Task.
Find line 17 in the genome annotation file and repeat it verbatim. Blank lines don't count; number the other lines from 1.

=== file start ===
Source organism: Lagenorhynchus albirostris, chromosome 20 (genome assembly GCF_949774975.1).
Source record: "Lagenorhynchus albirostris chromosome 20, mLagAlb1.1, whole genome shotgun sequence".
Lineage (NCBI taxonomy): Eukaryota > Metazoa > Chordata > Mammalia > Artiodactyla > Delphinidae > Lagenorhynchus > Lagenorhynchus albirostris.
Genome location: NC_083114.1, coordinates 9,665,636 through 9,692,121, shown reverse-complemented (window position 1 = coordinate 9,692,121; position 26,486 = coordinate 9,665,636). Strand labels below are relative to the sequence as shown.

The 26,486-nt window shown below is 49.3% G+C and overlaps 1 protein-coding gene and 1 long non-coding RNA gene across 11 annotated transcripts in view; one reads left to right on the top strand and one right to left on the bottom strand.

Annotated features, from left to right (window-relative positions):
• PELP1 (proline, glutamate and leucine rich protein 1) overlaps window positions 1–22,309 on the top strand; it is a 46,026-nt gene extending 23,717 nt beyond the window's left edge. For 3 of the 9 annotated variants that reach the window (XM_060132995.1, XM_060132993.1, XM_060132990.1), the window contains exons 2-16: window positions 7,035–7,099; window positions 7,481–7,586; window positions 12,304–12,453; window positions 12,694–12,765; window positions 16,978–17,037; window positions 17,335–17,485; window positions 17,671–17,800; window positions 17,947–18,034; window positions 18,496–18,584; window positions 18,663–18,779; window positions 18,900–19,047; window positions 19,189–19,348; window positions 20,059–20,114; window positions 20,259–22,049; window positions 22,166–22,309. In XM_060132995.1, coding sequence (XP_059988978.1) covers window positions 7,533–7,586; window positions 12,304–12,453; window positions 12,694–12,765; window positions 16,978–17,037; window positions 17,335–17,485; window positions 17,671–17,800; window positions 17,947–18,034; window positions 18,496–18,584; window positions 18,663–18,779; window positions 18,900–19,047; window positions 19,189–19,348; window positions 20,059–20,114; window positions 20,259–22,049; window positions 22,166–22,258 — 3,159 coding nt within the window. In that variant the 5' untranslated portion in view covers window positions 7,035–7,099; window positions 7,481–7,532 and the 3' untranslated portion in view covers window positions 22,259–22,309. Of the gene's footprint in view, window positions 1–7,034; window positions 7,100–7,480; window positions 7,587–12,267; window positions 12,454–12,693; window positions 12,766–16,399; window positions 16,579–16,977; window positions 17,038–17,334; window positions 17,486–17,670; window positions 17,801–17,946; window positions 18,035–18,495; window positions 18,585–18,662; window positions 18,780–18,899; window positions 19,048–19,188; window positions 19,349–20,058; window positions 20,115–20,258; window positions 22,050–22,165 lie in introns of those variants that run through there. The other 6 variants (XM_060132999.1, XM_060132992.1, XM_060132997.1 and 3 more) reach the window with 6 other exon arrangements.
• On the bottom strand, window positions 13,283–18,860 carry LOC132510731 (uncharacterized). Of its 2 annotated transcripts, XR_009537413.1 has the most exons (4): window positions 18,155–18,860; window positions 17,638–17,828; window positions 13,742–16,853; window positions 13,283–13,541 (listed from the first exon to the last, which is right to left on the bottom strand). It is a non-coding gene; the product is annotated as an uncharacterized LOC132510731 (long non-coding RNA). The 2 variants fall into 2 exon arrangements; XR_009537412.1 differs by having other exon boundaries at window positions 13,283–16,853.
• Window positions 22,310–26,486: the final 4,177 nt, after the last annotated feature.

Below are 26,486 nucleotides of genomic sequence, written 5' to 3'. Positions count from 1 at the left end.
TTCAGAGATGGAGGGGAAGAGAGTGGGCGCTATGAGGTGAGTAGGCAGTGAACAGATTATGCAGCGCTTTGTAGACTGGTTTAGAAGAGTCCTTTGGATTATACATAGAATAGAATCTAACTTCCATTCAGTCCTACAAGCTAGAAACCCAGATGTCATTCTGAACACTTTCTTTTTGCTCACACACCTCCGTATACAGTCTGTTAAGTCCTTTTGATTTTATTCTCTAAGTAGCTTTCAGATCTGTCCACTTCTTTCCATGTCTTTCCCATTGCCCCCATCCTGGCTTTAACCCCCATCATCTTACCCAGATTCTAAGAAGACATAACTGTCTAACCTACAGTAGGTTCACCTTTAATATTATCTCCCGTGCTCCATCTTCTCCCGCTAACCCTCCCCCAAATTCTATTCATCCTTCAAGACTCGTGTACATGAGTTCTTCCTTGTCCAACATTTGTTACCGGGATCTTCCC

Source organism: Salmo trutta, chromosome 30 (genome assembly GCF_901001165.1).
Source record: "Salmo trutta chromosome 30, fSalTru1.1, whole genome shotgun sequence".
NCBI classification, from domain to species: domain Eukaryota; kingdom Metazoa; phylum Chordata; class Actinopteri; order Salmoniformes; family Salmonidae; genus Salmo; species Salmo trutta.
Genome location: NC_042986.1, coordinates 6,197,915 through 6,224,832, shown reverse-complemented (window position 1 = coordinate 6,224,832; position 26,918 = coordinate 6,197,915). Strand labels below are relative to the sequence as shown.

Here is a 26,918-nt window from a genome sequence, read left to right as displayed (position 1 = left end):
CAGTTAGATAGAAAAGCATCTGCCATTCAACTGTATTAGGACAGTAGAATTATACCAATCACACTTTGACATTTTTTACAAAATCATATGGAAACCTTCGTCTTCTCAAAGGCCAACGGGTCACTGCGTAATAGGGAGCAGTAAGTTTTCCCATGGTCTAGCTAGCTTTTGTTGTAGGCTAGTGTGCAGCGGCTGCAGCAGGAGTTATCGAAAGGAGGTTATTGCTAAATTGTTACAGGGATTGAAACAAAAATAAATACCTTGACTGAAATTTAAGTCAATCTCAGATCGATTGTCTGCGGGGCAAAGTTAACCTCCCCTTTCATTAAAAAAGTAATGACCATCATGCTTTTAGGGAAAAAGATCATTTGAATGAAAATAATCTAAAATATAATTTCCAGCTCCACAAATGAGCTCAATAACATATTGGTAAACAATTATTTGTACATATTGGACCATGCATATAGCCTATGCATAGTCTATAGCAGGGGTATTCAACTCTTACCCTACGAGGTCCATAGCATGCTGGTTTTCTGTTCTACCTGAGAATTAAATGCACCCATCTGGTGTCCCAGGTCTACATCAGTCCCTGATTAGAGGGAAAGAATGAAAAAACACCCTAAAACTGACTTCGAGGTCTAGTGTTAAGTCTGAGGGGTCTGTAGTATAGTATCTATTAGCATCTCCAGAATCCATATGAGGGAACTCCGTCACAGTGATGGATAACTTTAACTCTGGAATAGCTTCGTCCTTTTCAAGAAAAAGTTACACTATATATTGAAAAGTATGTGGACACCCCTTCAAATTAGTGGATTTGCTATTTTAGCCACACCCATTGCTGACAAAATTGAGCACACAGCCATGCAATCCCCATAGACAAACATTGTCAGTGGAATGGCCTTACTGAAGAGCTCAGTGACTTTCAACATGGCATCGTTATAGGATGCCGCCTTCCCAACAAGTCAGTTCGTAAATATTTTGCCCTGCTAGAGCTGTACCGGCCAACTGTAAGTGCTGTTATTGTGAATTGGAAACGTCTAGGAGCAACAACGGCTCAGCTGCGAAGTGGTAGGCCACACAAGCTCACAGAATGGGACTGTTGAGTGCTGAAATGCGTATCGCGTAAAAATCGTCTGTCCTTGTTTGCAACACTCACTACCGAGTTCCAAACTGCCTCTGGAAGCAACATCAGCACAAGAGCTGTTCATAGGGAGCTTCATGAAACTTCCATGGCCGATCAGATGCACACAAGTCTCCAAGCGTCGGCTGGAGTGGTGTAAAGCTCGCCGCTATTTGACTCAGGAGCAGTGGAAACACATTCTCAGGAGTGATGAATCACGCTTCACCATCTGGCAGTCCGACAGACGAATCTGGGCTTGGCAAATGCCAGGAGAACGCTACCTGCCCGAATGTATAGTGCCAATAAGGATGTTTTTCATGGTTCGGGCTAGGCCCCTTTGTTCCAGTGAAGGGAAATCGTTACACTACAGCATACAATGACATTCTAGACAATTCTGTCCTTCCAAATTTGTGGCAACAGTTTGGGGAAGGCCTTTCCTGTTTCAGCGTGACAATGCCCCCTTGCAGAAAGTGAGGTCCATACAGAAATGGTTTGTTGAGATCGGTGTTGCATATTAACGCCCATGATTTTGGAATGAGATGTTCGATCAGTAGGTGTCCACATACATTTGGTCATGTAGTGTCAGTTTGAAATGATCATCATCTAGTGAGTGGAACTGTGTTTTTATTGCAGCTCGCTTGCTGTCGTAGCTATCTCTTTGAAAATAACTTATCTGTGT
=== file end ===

CAGTTAGATAGAAAAGCATCTGCCATTCAACTGTATTAGGACAGTAGAATTATACCAATCACACTTTGACATTTTTTACAAAATCATATGGAAACCTTCGTCTTCTCAAAGGCCAACGGGTCACTGCGTAATAGGGAGCAGTAAGTTTTCCCATGGTCTAGCTAGCTTTTGTTGTAGGCTAGTGTGCAGCGGCTGCAGCAGGAGTTATCGAAAGGAGGTTATTGCTAAATTGTTACAGGGATTGAAACAAAAATAAATACCTTGACTGAAATTTAAGTCAATCTCAGATCGATTGTCTGCGGGGCAAAGTTAACCTCCCCTTTCATTAAAAAAGTAATGACCATCATGCTTTTAGGGAAAAAGATCATTTGAATGAAAATAATCTAAAATATAATTTCCAGCTCCACAAATGAGCTCAATAACATATTGGTAAACAATTATTTGTACATATTGGACCATGCATATAGCCTATGCATAGTCTATAGCAGGGGTATTCAACTCTTACCCTACGAGGTCCATAGCATGCTGGTTTTCTGTTCTACCTGAGAATTAAATGCACCCATCTGGTGTCCCAGGTCTACATCAGTCCCTGATTAGAGGGAAAGAATGAAAAAACACCCTAAAACTGACTTCGAGGTCTAGTGTTAAGTCTGAGGGGTCTGTAGTATAGTATCTATTAGCATCTCCAGAATCCATATGAGGGAACTCCGTCACAGTGATGGATAACTTTAACTCTGGAATAGCTTCGTCCTTTTCAAGAAAAAGTTACACTATATATTGAAAAGTATGTGGACACCCCTTCAAATTAGTGGATTTGCTATTTTAGCCACACCCATTGCTGACAAAATTGAGCACACAGCCATGCAATCCCCATAGACAAACATTGTCAGTGGAATGGCCTTACTGAAGAGCTCAGTGACTTTCAACATGGCATCGTTATAGGATGCCGCCTTCCCAACAAGTCAGTTCGTAAATATTTTGCCCTGCTAGAGCTGTACCGGCCAACTGTAAGTGCTGTTATTGTGAATTGGAAACGTCTAGGAGCAACAACGGCTCAGCTGCGAAGTGGTAGGCCACACAAGCTCACAGAATGGGACTGTTGAGTGCTGAAATGCGTATCGCGTAAAAATCGTCTGTCCTTGTTTGCAACACTCACTACCGAGTTCCAAACTGCCTCTGGAAGCAACATCAGCACAAGAGCTGTTCATAGGGAGCTTCATGAAACTTCCATGGCCGATCAGATGCACACAAGTCTCCAAGCGTCGGCTGGAGTGGTGTAAAGCTCGCCGCTATTTGACTCAGGAGCAGTGGAAACACATTCTCAGGAGTGATGAATCACGCTTCACCATCTGGCAGTCCGACAGACGAATCTGGGCTTGGCAAATGCCAGGAGAACGCTACCTGCCCGAATGTATAGTGCCAATAAGGATGTTTTTCATGGTTCGGGCTAGGCCCCTTTGTTCCAGTGAAGGGAAATCGTTACACTACAGCATACAATGACATTCTAGACAATTCTGTCCTTCCAAATTTGTGGCAACAGTTTGGGGAAGGCCTTTCCTGTTTCAGCGTGACAATGCCCCCTTGCAGAAAGTGAGGTCCATACAGAAATGGTTTGTTGAGATCGGTGTTGCATATTAACGCCCATGATTTTGGAATGAGATGTTCGATCAGTAGGTGTCCACATACATTTGGTCATGTAGTGTCAGTTTGAAATGATCATCATCTAGTGAGTGGAACTGTGTTTTTATTGCAGCTCGCTTGCTGTCGTAGCTATCTCTTTGAAAATAACTTATCTGTGT